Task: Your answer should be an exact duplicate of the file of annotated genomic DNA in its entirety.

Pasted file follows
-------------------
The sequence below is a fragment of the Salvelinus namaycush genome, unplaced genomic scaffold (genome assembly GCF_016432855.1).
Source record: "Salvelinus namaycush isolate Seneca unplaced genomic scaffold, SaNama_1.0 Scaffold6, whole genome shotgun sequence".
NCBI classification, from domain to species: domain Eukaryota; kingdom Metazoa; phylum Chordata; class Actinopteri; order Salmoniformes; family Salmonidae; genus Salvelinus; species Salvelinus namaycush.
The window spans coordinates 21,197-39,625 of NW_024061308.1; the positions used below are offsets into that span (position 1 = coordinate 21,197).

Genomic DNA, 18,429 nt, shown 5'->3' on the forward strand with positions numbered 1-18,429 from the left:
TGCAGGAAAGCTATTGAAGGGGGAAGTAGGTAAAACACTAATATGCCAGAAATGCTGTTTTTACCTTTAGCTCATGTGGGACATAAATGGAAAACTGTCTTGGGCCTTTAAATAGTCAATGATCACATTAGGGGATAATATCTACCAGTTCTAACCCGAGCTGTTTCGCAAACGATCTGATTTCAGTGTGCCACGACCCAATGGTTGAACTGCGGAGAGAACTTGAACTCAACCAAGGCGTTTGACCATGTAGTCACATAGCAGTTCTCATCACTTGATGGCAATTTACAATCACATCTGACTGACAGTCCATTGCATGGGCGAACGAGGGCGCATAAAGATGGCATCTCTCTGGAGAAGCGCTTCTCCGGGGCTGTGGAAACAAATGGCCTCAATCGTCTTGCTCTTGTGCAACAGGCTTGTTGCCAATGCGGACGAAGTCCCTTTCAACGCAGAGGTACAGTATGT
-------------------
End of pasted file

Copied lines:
The sequence below is a fragment of the Salvelinus namaycush genome, unplaced genomic scaffold (genome assembly GCF_016432855.1).
Source record: "Salvelinus namaycush isolate Seneca unplaced genomic scaffold, SaNama_1.0 Scaffold6, whole genome shotgun sequence".
NCBI classification, from domain to species: domain Eukaryota; kingdom Metazoa; phylum Chordata; class Actinopteri; order Salmoniformes; family Salmonidae; genus Salvelinus; species Salvelinus namaycush.
The window spans coordinates 21,197-39,625 of NW_024061308.1; the positions used below are offsets into that span (position 1 = coordinate 21,197).

Genomic DNA, 18,429 nt, shown 5'->3' on the forward strand with positions numbered 1-18,429 from the left:
TGCAGGAAAGCTATTGAAGGGGGAAGTAGGTAAAACACTAATATGCCAGAAATGCTGTTTTTACCTTTAGCTCATGTGGGACATAAATGGAAAACTGTCTTGGGCCTTTAAATAGTCAATGATCACATTAGGGGATAATATCTACCAGTTCTAACCCGAGCTGTTTCGCAAACGATCTGATTTCAGTGTGCCACGACCCAATGGTTGAACTGCGGAGAGAACTTGAACTCAACCAAGGCGTTTGACCATGTAGTCACATAGCAGTTCTCATCACTTGATGGCAATTTACAATCACATCTGACTGACAGTCCATTGCATGGGCGAACGAGGGCGCATAAAGATGGCATCTCTCTGGAGAAGCGCTTCTCCGGGGCTGTGGAAACAAATGGCCTCAATCGTCTTGCTCTTGTGCAACAGGCTTGTTGCCAATGCGGACGAAGTCCCTTTCAACGCAGAGGTACAGTATGT